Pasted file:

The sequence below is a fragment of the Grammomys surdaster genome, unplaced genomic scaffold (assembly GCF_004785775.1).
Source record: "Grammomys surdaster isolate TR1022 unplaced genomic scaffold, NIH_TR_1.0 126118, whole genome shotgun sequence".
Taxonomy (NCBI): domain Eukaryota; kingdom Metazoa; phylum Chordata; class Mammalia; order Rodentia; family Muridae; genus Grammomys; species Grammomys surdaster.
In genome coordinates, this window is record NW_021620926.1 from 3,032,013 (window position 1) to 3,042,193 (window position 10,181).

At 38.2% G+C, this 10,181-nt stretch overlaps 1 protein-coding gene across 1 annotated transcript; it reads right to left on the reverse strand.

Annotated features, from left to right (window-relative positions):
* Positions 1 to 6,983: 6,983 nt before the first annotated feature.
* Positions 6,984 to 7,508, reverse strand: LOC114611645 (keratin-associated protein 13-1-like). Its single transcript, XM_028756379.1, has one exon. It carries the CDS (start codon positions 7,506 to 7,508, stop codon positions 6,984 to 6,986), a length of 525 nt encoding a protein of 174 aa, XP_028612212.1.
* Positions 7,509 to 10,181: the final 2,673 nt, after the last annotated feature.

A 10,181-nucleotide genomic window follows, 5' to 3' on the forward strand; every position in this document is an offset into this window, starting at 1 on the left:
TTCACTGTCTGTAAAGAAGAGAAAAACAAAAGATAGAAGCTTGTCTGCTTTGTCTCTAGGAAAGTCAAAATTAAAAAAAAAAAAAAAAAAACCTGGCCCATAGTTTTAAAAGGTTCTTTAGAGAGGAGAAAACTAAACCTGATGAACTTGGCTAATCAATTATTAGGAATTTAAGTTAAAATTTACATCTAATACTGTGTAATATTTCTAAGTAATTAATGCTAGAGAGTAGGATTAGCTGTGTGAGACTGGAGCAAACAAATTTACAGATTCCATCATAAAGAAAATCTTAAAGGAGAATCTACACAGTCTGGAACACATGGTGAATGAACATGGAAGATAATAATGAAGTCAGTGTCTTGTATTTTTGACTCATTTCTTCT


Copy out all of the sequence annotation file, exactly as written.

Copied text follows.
The sequence below is a fragment of the Grammomys surdaster genome, unplaced genomic scaffold (assembly GCF_004785775.1).
Source record: "Grammomys surdaster isolate TR1022 unplaced genomic scaffold, NIH_TR_1.0 126118, whole genome shotgun sequence".
Taxonomy (NCBI): domain Eukaryota; kingdom Metazoa; phylum Chordata; class Mammalia; order Rodentia; family Muridae; genus Grammomys; species Grammomys surdaster.
In genome coordinates, this window is record NW_021620926.1 from 3,032,013 (window position 1) to 3,042,193 (window position 10,181).

At 38.2% G+C, this 10,181-nt stretch overlaps 1 protein-coding gene across 1 annotated transcript; it reads right to left on the reverse strand.

Annotated features, from left to right (window-relative positions):
* Positions 1 to 6,983: 6,983 nt before the first annotated feature.
* Positions 6,984 to 7,508, reverse strand: LOC114611645 (keratin-associated protein 13-1-like). Its single transcript, XM_028756379.1, has one exon. It carries the CDS (start codon positions 7,506 to 7,508, stop codon positions 6,984 to 6,986), a length of 525 nt encoding a protein of 174 aa, XP_028612212.1.
* Positions 7,509 to 10,181: the final 2,673 nt, after the last annotated feature.

A 10,181-nucleotide genomic window follows, 5' to 3' on the forward strand; every position in this document is an offset into this window, starting at 1 on the left:
TTCACTGTCTGTAAAGAAGAGAAAAACAAAAGATAGAAGCTTGTCTGCTTTGTCTCTAGGAAAGTCAAAATTAAAAAAAAAAAAAAAAAAACCTGGCCCATAGTTTTAAAAGGTTCTTTAGAGAGGAGAAAACTAAACCTGATGAACTTGGCTAATCAATTATTAGGAATTTAAGTTAAAATTTACATCTAATACTGTGTAATATTTCTAAGTAATTAATGCTAGAGAGTAGGATTAGCTGTGTGAGACTGGAGCAAACAAATTTACAGATTCCATCATAAAGAAAATCTTAAAGGAGAATCTACACAGTCTGGAACACATGGTGAATGAACATGGAAGATAATAATGAAGTCAGTGTCTTGTATTTTTGACTCATTTCTTCT